Don't say: "I'm such a perfectionist" or "I work too hard."

Instead: Think about areas where you can improve and figure out how they can be assets.

Why: If you try to conceal your past and refuse to admit to a mistake, you're sending a red flag to the interviewer that you're stubborn or that you don't have the capacity to recognize your own flaws. "Be balanced; be human.


Picking some areas where you have room for improvement and make them reasons you should be hired. If you didn't have the opportunity to develop certain skills at your previous job, explain how eager you are to gain that skill at the new job. Also, point out how you've dealt with a past weakness. For example, if speaking in front of large groups once terrified you, mention the public speaking course you took to help you through it. This answer demonstrates your problem-solving skills and your willingness to learn.


Question: Tell me about yourself.


Don't say: "It was a cold February morning when the doctor placed me in my mother's arms for the first time..."

Instead: Give a brief overview of your career and qualifications in a few sentences.

Why: The interviewer doesn't want to know about your first kiss and what your blood type is. Your answers should be a quick rundown of your qualifications and experience. Focus on your strongest skills and traits so that you make a good first impression. This question often prompts follow-up questions, so if you cite creativity as one of your best traits, be prepared to give examples of how you have demonstrated it in the past.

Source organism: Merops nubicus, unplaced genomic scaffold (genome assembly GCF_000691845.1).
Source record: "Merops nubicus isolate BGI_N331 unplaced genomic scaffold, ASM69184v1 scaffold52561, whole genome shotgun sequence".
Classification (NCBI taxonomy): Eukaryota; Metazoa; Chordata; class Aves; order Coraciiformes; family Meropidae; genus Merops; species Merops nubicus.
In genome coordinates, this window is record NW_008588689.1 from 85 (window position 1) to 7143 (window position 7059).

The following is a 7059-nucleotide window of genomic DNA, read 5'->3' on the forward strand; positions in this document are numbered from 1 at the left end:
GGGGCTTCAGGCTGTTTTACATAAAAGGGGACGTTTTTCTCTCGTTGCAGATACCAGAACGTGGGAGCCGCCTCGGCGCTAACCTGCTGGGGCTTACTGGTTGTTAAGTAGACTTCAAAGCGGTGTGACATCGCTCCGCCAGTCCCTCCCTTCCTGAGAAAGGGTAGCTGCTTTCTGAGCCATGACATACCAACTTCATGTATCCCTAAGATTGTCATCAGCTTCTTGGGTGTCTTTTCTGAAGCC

Question: Why do you want to work here?


Don't say: "I've maxed out three credit cards and need a paycheck ASAP."

Instead: Articulate why you want the job and why you're a good fit for the company.

Why: A chief mistake job seekers make is focusing on selling themselves to the company and failing to prove why the job is right for them. It sounds narcissistic, but it's not.

Why is the job right for you and why are you right for the job?" The question helps you give the right answer because you prove that you're in this for more than the paycheck.


Question: How would others describe you?


Don't say: "They would say I'm the best you'll meet and you'd be stupid not to hire me."

Instead: Answer honestly.

Why: "With regard to what others say about you, this gives a lens for the interviewer to use to see characteristics and attributes that the individual being interviewed may not be aware of.


You should always be asking for feedback from your colleagues and supervisors in order to gauge your performance. Then when you are job hunting, you can honestly answer the question knowing you've improved your performance based on the feedback. If you haven't asked co-workers for their opinions, start now with past and present colleagues so you can answer this question honestly. It might also help you discover what your strengths and weaknesses are.


Question: Why did you leave your last job?


Don't say: "Gee, there were so many reasons I got out of that hellhole."

Instead: Take your time to answer this question. "If the interviewer thinks you are rushing through it, there's a problem."

Why: This is your chance to talk about your experience and your career goals. Don't badmouth a former boss or explain why you were just too good to stay at such a menial job. Instead, focus on what you learned in your previous position and how you are ready to use those skills in a new position. Detail the path you want your career to follow while illustrating how this job is right for you and how you're right for the company.